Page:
I have an ethical super and returns have been higher that the normal one that includes coal.
      Shift today and make a killing killing coal!

    • Jo Lewis 7 years ago

      Move to Australian Ethical

  8. Terry Mc 7 years ago

    I agree with Keith. Citi is saying look you have few choice’s lobby government and delay action while you get it out of the ground ASAP or lobby government and delay, delay, delay while you get it out of the ground ASAP. 2C or 4C would you like sugar with that? When are these people going to wake up they live here with us. They seamed to think that it will happen to someone else, thats not the way its going to pan out. CC will affect everybody equally including the people who write these reports. Would they be better off in the long term investing in renewables or killing off their current investor’s. Hmmm Have to think about that one? There are solutions this election Repower Port Augusta is on table we just have to vote for it and start a new industry and phase out an old industry before it’s to late. (About now).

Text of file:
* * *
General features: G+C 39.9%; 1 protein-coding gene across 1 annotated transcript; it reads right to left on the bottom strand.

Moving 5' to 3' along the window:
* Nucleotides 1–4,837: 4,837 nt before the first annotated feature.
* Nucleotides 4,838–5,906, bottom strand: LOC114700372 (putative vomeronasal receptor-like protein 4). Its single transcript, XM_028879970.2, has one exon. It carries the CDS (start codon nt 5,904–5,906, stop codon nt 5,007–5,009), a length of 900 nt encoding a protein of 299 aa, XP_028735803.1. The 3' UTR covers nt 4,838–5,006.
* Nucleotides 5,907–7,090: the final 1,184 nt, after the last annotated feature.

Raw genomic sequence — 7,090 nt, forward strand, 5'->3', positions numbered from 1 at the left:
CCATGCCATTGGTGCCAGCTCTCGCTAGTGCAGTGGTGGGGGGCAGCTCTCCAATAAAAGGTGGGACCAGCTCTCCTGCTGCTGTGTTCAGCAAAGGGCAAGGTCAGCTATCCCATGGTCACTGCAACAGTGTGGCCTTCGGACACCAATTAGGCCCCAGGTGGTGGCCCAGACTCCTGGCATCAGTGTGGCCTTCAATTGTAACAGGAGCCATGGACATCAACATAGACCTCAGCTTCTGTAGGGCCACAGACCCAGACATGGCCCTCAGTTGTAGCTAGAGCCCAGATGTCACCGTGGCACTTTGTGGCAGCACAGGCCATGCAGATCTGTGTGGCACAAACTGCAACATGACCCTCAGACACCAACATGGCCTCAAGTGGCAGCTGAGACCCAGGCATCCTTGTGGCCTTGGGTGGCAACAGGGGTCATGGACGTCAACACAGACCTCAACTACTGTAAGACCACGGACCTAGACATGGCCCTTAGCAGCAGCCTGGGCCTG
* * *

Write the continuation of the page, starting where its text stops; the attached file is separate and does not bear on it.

9. Bob Wallace 7 years ago

    US coal mining companies are pushing to get a coal port on the Pacific. Their domestic markets are shrinking.

    The world is only going to burn so much coal. It takes years to build a new coal plant and many countries have decided to phase out coal, not increase use.

    The market will flood with supply and prices will plummet.

    If I had any money in coal it would have come out before I took time to write this comment.

  10. Milton Catelin 7 years ago

    Where is there any evidence that “the fossil fuel companies working hard to push back the development of renewables”?

    Rio Tinto, Anglo American and others are Investors in renewables as well as coal and nuclear.

  11. Milton Catelin 7 years ago